Joni spoke to me one night. I was waiting on the whim of the cool and slick when I was feeling the fool and sick. But I just had to get out and speak the words of magic and we would giggle and scream and eat cheese and mustard. And we had fish and shared a car and bills were little monsters that we kicked to the curb with a crack and a crunch. Ice was for sliding on, whether in your van or your sneakers. Axes were hard to come by, but chef’s knives were not. We played in dungeons and on starships with frisbees of blood and plus-five swords of bill collector slaying. The Renaissance was on the other side of the lake and Little John had KY in his tent. Saint Anthony had no head and Jesus was dead ’til we stuck him in the little ceramic cradle right before the parties began. California was easy when you got the wheel in your hand. You just whistle when you get home so ya know it’s not a ghost – or a cat under the tub. Pack the Christmas tree with wrapped soul tickles regardless of who owes who. It matters not. Fuck my twat. Course and abrasive and nasty and funny and irreverent and unholy and sweet and loving and true and honest and never, never, never, NEVER is your pain worse than mine. Hear me?! HEAR ME?!?
He does. And he knows just how much space he takes up in my heart. He knows that nothing will ever change. A little distance. A little space. A little this and that and grey hair and bigger bellies and time and people and hay rides that just aren’t the same anymore. I will still be standing on that rock hammer jacking a hole big enough for a sword or a show or the only Merlin or maybe – just maybe…these memories. Oh there are so many more. But you know what I mean. Whistle. Whistle. Whistle.
That’s not Barnabas.
I miss you, boy.
So…I got the blood test back and the doctor uttered a mouthful of words I didn’t want to hear. “You have gout and a positive reading for rheumatoid arthritis. Ok. So, what does that mean? Old men get gout. Rich old men like Thurston Howell on “Gilligan’s Island” and Ebenezer Scrooge. I’m not a kid anymore, but I’m not THAT old! Right? Ok, let’s look at the positive. I’m on good meds with a good doctor. I have a cool cane, giving me more the gate of TV’s Dr. House than any old storybook codger. And we caught it early. With dietary change, medication and exercise I can kick (oops) or rather, gently nudge this disease. But what about the arthritis? I say, bring it on! I can take it. I’ve almost died twice and have been through more pain than most guys my age. Like Nietzsche said, “That which doesn’t kill me…” Well, you get the idea.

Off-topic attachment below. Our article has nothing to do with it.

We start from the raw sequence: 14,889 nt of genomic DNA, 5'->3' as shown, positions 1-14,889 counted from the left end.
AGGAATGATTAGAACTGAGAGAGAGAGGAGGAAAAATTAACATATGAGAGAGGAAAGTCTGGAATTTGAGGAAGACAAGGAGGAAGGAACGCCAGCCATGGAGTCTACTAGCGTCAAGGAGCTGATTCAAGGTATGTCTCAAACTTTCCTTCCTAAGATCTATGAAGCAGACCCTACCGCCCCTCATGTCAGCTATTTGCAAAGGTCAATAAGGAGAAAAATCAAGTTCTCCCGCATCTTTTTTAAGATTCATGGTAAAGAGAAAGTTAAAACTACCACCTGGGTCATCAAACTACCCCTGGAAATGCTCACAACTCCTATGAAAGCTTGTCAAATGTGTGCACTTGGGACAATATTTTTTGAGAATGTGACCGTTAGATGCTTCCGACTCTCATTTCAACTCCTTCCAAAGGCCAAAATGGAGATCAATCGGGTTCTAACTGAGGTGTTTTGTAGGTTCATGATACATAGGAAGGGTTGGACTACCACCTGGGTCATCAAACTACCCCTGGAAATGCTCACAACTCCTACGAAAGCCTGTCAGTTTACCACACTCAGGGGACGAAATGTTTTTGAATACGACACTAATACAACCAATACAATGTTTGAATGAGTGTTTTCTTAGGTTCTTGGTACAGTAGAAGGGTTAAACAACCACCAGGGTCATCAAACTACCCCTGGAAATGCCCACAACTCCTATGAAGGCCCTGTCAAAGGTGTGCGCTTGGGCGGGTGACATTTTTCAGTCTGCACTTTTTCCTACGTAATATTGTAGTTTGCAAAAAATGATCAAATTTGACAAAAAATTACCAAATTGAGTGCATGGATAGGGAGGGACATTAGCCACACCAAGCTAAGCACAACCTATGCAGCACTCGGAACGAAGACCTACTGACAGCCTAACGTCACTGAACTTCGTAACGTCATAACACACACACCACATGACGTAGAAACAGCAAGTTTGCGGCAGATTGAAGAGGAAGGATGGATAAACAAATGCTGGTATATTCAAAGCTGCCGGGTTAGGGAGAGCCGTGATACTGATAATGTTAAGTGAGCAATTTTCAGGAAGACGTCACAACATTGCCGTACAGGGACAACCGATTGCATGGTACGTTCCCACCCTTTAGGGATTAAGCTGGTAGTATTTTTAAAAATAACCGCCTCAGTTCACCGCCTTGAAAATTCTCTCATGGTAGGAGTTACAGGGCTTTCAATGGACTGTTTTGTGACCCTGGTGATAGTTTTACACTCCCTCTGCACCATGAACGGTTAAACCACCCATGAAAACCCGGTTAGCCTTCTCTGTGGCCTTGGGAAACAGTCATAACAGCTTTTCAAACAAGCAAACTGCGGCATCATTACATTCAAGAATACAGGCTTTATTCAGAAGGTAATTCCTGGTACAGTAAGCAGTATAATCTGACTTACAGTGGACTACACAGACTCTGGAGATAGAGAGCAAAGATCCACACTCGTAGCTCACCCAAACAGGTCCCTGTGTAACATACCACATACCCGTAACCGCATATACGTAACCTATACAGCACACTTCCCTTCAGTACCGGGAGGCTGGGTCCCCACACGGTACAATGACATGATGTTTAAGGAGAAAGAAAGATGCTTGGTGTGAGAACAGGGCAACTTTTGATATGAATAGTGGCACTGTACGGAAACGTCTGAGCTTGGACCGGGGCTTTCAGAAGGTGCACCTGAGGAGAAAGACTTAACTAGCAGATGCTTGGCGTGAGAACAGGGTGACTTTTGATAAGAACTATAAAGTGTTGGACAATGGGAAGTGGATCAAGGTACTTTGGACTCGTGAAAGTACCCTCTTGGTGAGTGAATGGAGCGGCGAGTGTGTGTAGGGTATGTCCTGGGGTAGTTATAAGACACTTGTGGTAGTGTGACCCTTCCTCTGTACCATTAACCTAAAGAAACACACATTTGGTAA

Good-bye shellfish, liver and turkey. Hello yummy pineapple, coffee and tofu! Veggies, veggies, fruit fruit fruit….
Our relationship has proven difficult at times. You’re self-centered and insensitive. You are inconsiderate of my privacy and always prattling on about the minutia in other peoples’ lives. I need my space. I need some peace and you’re not ready to listen to my feelings. When you’re near me, I feel agitated and overwhelmed. And above all…you just don’t care, FB. Your pokes, your “like” this and “like” that…all your friends. It means nothing, does it? Good-bye, FB. We had some fun…